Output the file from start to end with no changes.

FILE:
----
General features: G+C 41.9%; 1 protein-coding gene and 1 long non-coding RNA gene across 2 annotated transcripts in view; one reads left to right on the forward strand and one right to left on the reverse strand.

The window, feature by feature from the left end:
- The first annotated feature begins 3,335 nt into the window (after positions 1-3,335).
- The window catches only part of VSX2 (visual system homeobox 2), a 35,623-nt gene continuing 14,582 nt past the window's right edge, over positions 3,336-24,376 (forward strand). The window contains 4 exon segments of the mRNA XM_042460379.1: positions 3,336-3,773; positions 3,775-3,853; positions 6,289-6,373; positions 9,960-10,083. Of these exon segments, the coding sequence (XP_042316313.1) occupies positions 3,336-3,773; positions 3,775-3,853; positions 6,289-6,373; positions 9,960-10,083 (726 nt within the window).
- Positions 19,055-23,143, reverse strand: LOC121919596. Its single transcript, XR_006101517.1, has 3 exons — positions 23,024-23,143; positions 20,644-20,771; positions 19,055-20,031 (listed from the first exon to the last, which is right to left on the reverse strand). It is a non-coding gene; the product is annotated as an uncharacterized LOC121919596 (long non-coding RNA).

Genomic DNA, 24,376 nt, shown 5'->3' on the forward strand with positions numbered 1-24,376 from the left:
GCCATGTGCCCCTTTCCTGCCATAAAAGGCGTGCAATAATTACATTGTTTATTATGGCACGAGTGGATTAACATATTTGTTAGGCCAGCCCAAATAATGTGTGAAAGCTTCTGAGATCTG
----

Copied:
General features: G+C 41.9%; 1 protein-coding gene and 1 long non-coding RNA gene across 2 annotated transcripts in view; one reads left to right on the forward strand and one right to left on the reverse strand.

The window, feature by feature from the left end:
- The first annotated feature begins 3,335 nt into the window (after positions 1-3,335).
- The window catches only part of VSX2 (visual system homeobox 2), a 35,623-nt gene continuing 14,582 nt past the window's right edge, over positions 3,336-24,376 (forward strand). The window contains 4 exon segments of the mRNA XM_042460379.1: positions 3,336-3,773; positions 3,775-3,853; positions 6,289-6,373; positions 9,960-10,083. Of these exon segments, the coding sequence (XP_042316313.1) occupies positions 3,336-3,773; positions 3,775-3,853; positions 6,289-6,373; positions 9,960-10,083 (726 nt within the window).
- Positions 19,055-23,143, reverse strand: LOC121919596. Its single transcript, XR_006101517.1, has 3 exons — positions 23,024-23,143; positions 20,644-20,771; positions 19,055-20,031 (listed from the first exon to the last, which is right to left on the reverse strand). It is a non-coding gene; the product is annotated as an uncharacterized LOC121919596 (long non-coding RNA).

Genomic DNA, 24,376 nt, shown 5'->3' on the forward strand with positions numbered 1-24,376 from the left:
GCCATGTGCCCCTTTCCTGCCATAAAAGGCGTGCAATAATTACATTGTTTATTATGGCACGAGTGGATTAACATATTTGTTAGGCCAGCCCAAATAATGTGTGAAAGCTTCTGAGATCTG